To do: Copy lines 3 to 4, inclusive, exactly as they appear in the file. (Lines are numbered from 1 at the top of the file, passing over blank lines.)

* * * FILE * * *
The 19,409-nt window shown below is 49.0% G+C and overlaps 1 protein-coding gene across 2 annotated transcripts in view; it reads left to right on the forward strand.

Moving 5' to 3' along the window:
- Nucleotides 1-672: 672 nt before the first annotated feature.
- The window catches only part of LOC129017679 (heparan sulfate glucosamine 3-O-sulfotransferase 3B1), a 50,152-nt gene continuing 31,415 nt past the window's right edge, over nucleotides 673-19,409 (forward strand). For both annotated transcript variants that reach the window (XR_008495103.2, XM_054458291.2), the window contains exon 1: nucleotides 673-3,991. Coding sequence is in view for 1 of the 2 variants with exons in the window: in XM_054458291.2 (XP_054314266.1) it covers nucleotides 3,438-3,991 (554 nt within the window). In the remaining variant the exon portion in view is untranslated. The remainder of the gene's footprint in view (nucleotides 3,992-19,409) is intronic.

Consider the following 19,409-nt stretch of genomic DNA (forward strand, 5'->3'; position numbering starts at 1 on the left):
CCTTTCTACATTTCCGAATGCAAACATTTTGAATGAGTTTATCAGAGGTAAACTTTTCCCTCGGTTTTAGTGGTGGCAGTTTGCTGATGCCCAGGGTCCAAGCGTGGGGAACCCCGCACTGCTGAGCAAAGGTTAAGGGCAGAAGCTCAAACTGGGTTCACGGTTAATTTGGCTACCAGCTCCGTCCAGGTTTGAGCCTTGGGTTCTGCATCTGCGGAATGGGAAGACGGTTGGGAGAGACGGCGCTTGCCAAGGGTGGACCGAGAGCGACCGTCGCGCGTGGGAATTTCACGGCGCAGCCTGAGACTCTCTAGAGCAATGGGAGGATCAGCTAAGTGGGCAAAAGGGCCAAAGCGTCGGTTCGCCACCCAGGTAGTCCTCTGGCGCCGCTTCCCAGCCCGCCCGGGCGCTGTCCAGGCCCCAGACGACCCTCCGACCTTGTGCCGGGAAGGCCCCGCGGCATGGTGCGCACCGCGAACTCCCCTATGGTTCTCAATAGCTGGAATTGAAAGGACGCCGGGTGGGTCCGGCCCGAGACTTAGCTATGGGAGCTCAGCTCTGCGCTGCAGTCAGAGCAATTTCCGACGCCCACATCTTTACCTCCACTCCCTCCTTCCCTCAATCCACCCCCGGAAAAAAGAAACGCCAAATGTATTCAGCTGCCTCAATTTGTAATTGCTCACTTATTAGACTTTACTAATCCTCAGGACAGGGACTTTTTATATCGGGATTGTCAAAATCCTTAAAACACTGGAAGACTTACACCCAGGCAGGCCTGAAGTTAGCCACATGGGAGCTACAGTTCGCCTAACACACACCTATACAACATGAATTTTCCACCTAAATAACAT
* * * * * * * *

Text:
- Nucleotides 1-672: 672 nt before the first annotated feature.
- The window catches only part of LOC129017679 (heparan sulfate glucosamine 3-O-sulfotransferase 3B1), a 50,152-nt gene continuing 31,415 nt past the window's right edge, over nucleotides 673-19,409 (forward strand). For both annotated transcript variants that reach the window (XR_008495103.2, XM_054458291.2), the window contains exon 1: nucleotides 673-3,991. Coding sequence is in view for 1 of the 2 variants with exons in the window: in XM_054458291.2 (XP_054314266.1) it covers nucleotides 3,438-3,991 (554 nt within the window). In the remaining variant the exon portion in view is untranslated. The remainder of the gene's footprint in view (nucleotides 3,992-19,409) is intronic.